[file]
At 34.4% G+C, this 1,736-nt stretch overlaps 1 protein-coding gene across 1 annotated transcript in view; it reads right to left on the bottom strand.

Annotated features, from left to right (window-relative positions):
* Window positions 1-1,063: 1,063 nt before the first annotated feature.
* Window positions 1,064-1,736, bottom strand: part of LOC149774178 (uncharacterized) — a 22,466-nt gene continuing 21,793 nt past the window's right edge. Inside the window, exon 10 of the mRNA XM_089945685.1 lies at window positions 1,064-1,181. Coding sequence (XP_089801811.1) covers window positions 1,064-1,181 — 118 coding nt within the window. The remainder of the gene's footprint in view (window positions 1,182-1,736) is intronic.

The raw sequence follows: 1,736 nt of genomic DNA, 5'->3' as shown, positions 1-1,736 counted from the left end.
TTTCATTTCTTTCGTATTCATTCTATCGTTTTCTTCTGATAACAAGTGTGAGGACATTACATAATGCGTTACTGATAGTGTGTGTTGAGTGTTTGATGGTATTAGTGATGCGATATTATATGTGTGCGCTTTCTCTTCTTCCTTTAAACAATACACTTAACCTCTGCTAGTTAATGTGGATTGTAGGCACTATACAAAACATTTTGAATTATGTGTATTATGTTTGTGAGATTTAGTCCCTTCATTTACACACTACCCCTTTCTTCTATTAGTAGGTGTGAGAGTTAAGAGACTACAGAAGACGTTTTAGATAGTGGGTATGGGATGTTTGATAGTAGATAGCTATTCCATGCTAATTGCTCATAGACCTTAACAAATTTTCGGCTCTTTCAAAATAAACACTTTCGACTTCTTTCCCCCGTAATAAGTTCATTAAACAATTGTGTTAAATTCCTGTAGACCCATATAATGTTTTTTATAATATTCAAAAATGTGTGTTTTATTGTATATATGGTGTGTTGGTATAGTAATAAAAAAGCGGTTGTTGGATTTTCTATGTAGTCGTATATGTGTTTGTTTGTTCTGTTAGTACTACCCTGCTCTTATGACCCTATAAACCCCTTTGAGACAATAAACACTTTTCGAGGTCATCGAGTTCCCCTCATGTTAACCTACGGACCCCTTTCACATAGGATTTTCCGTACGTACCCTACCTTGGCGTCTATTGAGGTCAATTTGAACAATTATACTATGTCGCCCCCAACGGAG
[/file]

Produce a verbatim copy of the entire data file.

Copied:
At 34.4% G+C, this 1,736-nt stretch overlaps 1 protein-coding gene across 1 annotated transcript in view; it reads right to left on the bottom strand.

Annotated features, from left to right (window-relative positions):
* Window positions 1-1,063: 1,063 nt before the first annotated feature.
* Window positions 1,064-1,736, bottom strand: part of LOC149774178 (uncharacterized) — a 22,466-nt gene continuing 21,793 nt past the window's right edge. Inside the window, exon 10 of the mRNA XM_089945685.1 lies at window positions 1,064-1,181. Coding sequence (XP_089801811.1) covers window positions 1,064-1,181 — 118 coding nt within the window. The remainder of the gene's footprint in view (window positions 1,182-1,736) is intronic.

The raw sequence follows: 1,736 nt of genomic DNA, 5'->3' as shown, positions 1-1,736 counted from the left end.
TTTCATTTCTTTCGTATTCATTCTATCGTTTTCTTCTGATAACAAGTGTGAGGACATTACATAATGCGTTACTGATAGTGTGTGTTGAGTGTTTGATGGTATTAGTGATGCGATATTATATGTGTGCGCTTTCTCTTCTTCCTTTAAACAATACACTTAACCTCTGCTAGTTAATGTGGATTGTAGGCACTATACAAAACATTTTGAATTATGTGTATTATGTTTGTGAGATTTAGTCCCTTCATTTACACACTACCCCTTTCTTCTATTAGTAGGTGTGAGAGTTAAGAGACTACAGAAGACGTTTTAGATAGTGGGTATGGGATGTTTGATAGTAGATAGCTATTCCATGCTAATTGCTCATAGACCTTAACAAATTTTCGGCTCTTTCAAAATAAACACTTTCGACTTCTTTCCCCCGTAATAAGTTCATTAAACAATTGTGTTAAATTCCTGTAGACCCATATAATGTTTTTTATAATATTCAAAAATGTGTGTTTTATTGTATATATGGTGTGTTGGTATAGTAATAAAAAAGCGGTTGTTGGATTTTCTATGTAGTCGTATATGTGTTTGTTTGTTCTGTTAGTACTACCCTGCTCTTATGACCCTATAAACCCCTTTGAGACAATAAACACTTTTCGAGGTCATCGAGTTCCCCTCATGTTAACCTACGGACCCCTTTCACATAGGATTTTCCGTACGTACCCTACCTTGGCGTCTATTGAGGTCAATTTGAACAATTATACTATGTCGCCCCCAACGGAG